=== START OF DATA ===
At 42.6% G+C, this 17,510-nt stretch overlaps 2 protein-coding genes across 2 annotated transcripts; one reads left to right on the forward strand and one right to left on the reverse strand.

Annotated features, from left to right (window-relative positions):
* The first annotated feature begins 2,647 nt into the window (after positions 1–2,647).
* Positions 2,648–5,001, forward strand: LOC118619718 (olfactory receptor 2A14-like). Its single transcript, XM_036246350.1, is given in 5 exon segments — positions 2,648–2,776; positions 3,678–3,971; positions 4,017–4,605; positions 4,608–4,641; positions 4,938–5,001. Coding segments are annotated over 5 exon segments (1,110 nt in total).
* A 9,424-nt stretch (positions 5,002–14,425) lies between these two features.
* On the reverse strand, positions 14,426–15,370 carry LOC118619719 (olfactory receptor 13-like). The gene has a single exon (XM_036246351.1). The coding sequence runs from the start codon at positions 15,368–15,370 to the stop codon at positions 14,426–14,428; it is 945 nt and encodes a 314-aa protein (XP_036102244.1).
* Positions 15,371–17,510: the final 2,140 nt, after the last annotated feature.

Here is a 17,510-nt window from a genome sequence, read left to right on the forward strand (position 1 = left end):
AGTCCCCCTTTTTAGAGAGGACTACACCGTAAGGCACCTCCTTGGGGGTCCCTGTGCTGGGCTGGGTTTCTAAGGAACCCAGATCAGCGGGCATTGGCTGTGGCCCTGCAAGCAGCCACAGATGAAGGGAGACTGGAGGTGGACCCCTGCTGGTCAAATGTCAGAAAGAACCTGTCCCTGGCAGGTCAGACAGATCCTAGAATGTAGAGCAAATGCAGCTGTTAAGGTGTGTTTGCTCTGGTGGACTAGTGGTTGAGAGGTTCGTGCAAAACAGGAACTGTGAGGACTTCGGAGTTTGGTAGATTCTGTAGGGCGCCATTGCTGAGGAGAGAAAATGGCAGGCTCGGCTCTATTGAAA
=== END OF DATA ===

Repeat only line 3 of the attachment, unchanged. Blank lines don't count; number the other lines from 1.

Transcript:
* The first annotated feature begins 2,647 nt into the window (after positions 1–2,647).